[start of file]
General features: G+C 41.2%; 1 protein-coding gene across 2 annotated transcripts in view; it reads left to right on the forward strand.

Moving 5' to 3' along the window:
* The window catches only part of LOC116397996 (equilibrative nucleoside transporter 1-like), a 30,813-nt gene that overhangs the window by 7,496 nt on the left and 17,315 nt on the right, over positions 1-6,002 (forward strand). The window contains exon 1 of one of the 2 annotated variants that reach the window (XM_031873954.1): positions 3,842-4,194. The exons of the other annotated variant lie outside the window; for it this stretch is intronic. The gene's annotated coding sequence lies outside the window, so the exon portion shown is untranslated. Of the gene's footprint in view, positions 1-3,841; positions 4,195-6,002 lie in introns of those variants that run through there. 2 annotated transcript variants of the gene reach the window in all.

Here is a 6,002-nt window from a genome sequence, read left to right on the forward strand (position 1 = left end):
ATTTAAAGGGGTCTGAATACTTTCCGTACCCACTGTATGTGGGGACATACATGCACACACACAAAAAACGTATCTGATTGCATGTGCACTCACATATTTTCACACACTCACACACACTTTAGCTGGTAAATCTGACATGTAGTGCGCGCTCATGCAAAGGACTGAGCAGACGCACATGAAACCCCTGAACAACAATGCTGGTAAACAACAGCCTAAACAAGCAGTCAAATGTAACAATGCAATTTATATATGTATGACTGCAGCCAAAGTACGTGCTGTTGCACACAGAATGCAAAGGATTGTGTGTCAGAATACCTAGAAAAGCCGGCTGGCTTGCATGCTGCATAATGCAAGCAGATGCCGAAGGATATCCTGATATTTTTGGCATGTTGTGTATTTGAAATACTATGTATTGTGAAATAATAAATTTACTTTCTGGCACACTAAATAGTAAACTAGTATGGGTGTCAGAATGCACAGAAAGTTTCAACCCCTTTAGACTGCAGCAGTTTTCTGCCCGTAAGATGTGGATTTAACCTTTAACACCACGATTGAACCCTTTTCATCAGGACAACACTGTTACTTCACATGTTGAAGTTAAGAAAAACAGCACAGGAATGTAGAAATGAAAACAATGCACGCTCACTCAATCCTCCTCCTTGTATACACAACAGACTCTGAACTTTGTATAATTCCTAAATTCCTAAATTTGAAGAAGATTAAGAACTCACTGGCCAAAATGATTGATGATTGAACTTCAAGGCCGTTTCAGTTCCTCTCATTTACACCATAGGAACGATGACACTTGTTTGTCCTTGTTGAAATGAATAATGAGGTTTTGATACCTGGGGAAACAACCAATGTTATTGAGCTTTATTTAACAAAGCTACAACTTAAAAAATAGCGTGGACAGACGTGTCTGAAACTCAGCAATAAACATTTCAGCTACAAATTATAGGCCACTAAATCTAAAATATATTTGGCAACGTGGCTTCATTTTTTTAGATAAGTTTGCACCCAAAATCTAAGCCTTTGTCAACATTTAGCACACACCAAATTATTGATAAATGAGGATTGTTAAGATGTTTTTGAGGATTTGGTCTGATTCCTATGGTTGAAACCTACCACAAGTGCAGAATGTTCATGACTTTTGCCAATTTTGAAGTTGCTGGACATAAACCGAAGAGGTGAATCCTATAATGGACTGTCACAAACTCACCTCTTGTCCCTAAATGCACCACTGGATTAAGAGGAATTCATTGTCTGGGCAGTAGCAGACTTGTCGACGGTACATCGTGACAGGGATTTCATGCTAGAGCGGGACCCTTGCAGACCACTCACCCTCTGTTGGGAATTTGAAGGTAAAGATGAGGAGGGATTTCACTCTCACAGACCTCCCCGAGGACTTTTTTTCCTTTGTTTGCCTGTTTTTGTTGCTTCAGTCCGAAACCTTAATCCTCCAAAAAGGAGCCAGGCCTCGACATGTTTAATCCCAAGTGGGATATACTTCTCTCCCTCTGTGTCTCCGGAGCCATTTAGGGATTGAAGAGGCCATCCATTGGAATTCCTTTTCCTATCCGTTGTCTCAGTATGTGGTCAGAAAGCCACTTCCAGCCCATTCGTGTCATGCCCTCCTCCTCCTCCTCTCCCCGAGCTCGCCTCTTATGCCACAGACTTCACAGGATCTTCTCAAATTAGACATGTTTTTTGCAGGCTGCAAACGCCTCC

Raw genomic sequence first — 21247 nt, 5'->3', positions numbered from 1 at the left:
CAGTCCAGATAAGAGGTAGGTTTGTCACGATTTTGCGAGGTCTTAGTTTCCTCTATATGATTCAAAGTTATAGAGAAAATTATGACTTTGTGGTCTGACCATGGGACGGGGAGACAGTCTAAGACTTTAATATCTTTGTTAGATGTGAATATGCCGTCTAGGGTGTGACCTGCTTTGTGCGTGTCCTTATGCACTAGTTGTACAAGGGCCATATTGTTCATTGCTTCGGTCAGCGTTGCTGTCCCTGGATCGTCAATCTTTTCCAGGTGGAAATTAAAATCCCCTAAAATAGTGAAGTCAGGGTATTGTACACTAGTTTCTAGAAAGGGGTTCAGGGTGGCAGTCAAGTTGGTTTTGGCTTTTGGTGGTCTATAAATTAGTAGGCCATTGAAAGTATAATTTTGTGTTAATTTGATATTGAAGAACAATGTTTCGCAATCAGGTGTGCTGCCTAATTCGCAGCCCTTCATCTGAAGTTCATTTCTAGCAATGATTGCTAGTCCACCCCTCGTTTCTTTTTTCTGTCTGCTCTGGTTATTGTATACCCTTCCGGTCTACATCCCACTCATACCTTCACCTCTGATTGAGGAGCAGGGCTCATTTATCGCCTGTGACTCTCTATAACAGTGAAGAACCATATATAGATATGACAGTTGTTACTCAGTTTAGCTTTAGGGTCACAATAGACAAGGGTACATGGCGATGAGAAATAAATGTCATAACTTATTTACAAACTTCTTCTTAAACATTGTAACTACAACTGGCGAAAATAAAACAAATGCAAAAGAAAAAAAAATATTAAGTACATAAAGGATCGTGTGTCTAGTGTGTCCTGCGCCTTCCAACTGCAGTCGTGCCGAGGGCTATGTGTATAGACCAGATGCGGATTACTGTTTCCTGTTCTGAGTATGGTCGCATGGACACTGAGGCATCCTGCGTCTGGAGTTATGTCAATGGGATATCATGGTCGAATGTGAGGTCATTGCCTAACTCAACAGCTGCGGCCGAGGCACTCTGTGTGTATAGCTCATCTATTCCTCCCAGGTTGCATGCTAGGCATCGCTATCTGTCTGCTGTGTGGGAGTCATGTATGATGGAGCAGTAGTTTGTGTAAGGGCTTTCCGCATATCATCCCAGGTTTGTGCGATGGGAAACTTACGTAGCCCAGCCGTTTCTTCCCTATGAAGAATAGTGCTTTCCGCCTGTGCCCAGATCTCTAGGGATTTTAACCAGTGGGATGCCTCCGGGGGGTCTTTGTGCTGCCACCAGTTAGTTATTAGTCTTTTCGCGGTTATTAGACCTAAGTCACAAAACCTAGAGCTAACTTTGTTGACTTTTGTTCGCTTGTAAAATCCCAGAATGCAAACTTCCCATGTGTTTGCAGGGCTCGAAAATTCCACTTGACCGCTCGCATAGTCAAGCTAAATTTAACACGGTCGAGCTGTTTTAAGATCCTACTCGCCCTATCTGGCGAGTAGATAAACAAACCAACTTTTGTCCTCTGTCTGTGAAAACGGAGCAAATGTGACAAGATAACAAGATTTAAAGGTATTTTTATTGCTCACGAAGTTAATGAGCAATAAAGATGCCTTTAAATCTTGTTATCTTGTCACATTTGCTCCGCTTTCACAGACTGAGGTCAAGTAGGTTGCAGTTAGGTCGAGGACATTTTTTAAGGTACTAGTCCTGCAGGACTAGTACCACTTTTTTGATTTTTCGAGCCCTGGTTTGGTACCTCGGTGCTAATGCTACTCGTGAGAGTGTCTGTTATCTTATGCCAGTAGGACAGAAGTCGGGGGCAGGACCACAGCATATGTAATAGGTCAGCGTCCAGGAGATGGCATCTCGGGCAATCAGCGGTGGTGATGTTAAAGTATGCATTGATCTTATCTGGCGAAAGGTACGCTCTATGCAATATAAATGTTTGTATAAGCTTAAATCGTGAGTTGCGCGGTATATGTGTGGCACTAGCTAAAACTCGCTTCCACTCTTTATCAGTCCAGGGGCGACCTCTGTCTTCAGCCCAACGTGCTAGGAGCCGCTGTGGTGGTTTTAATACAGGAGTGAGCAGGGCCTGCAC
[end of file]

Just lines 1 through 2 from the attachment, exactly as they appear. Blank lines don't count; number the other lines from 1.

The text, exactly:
General features: G+C 41.2%; 1 protein-coding gene across 2 annotated transcripts in view; it reads left to right on the forward strand.

Moving 5' to 3' along the window: